Tiny tots keep teachers Wendt and Wakefield busy around the clock


Anne Marie Wakefield

Isa Wakefield enjoying her morning stroll around the City of Houston

Teachers by day and parents around the clock, CVHS physics teacher Anne Wakefield and AP U.S. History teacher Nathan Wendt might be known to students as any other science and history teacher they see throughout their day. But their lives have undergone far more changes than could be revealed by just split-second glances in the halls. In fact, each of their routines has experienced drastic transformations, becoming infinitely more chaotic with none other than a new member of their families.

Earlier this year, Wendt welcomed now 5-month-old son Leroy, with Wakefield following shortly after with her now 4-month-old daughter Isa. Both of these bundles of joy have brought infinite happy moments and things to look forward to in the future for their parents. However, they have challenged these CVHS teachers to take on daunting new responsibilities.

“In terms of your time commitment, you’re never off the clock,” Wendt said. “And so, if he’s up at 2:30 in the morning, and you only just went to bed at two o’clock in the morning, you have to get up at 2:30 in the morning.”

Similarly, Wakefield has shared nearly identical experiences accommodating her newborn.

“I used to wake up around six, but now I wake up between like 4:30 and five,” Wakefield said.

Mrs.Wakefield with her 4 month old baby Isa. (Anne Marie Wakefield)

Because their circumstances could change at any given moment, they must be as flexible as possible. This has become particularly demanding for Wendt, since Leroy has just entered daycare. 

“My attendance has been the most affected because he gets sick at daycare, and then I get sick, and so if I’m here on campus sick obviously, I’m not like 100%,” Wendt said. “I have to take off a lot more time now because he can’t drive himself to the doctor, and so I got to help him out and be with him if he’s not feeling well.” 

Although raising a new child has brought many short-term hurdles to overcome, both these teachers have also made many heartwarming memories in these short months, sharing experiences with numerous parallels that have made the lost hours of shut eye more than worth it. For any mother or father, it is without a doubt that their child’s joy is a cure-all treatment for any fatigue.

Basically him developing his own personality, like that’s the highest high, this little ball of the child is now becoming like a human. I think that’s really, really something special.”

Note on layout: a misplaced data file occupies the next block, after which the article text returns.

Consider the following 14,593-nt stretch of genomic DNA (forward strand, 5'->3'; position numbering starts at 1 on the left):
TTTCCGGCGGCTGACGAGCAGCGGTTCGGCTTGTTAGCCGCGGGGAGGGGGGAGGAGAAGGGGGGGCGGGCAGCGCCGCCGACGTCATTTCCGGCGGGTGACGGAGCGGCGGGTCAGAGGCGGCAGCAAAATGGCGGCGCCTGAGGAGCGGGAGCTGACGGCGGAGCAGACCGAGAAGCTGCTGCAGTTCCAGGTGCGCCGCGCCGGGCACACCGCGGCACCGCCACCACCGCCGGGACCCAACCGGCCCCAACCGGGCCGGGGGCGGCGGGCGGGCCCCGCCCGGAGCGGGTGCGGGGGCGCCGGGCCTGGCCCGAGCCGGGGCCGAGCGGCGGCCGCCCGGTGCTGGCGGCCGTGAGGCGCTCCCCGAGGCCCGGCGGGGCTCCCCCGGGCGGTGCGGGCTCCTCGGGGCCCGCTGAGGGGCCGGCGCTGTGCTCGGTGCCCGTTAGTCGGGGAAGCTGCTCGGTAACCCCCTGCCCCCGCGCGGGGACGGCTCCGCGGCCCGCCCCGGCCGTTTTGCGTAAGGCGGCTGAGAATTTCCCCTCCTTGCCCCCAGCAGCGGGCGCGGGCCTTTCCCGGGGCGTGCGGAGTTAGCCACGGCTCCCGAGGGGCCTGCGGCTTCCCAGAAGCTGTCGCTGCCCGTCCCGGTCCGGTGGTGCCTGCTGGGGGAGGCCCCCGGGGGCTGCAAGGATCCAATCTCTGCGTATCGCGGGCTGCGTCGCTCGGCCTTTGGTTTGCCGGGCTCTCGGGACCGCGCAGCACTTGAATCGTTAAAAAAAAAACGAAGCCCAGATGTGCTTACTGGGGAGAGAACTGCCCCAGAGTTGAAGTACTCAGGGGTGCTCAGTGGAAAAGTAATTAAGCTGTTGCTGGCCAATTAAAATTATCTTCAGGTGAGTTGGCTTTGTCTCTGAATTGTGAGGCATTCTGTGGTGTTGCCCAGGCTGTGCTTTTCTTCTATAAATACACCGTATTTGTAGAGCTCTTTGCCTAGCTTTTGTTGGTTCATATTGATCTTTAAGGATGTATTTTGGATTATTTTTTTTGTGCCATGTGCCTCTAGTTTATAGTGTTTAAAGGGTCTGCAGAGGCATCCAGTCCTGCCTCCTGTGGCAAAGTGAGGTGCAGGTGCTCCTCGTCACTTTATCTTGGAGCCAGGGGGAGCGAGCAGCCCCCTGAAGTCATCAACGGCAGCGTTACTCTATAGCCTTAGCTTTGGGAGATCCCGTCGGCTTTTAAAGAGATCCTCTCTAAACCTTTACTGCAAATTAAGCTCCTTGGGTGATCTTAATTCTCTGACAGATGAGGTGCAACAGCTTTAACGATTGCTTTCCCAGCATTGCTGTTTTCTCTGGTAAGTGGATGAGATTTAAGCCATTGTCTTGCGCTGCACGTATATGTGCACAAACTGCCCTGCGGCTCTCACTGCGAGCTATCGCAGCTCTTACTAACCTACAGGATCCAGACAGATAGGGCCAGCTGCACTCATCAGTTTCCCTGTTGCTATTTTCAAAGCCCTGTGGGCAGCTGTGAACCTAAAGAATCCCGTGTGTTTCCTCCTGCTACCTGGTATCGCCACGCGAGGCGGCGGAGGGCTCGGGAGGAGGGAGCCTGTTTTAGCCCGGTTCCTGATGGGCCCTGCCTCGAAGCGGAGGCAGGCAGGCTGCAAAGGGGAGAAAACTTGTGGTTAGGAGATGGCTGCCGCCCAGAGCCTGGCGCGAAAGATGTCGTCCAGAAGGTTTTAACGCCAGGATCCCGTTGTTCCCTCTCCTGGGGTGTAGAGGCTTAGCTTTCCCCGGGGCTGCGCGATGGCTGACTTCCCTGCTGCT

— AP U.S. History teacher Nathan Wendt

The first time she smiled was really cute, like a real smile,” Wakefield said. “Seeing her play with my [older] son is very cute and she’s just so engaged with everybody.”

And even with Leroy keeping Wendt up at all hours of the night, moments where he wakes up are always like a shot of espresso of gratitude.

“It’s kind of like a pattern that he’s been doing and that’s whenever he wakes up in the morning or whenever I wake him up in the morning, the first thing he does is a really big smile. Like he’s happy to see me,” Wendt said.

Their babies usually just sit around and enjoy the world passing by around them.

“She sleeps through the night already. She’s a pretty happy baby, so there hasn’t been any craziness,” Wakefield said. 

The simple things in life are the equivalent to the highs of an adult for babies.

“His favorite thing right now is being in the little carrier thing that I carry on my chest. Talking with him and showing things that he hasn’t seen before can calm him down pretty quickly,” said Wendt.

Even then, parents will watch their child grow and bloom into something unique, which is bound to happen. Having a mini-me can take parents way back to their own childhood, a matter neither Wendt nor Wakefield has failed to consider. 

“My favorite memory from when I was a child was watching cartoons every Saturday morning with my mom,” Wendt said.

Of course, every childhood has its own special uniqueness and takes on a favorite memory. 

“I was obsessed with cats, I loved them,” Wakefield said.

With the next months likely to unfold with equal spontaneity as the first few, it is undeniable that Wendt and Wakefield will continue to have dozens of tasks to manage and juggle with their lives as CVHS as they watch as their children take their time growing and adapting to the big, blue world. But with the compassion and perseverance of these teachers, Leroy and Isa will continue making memories that will last forever in the hearts of their parents, regardless of whether they’re from bonding over entertaining shows or playing with kittens.

Just basically him developing his own personality, like that’s the highest high, this little ball of the child is now becoming like a human. I think that’s really, really something special,” Wendt said.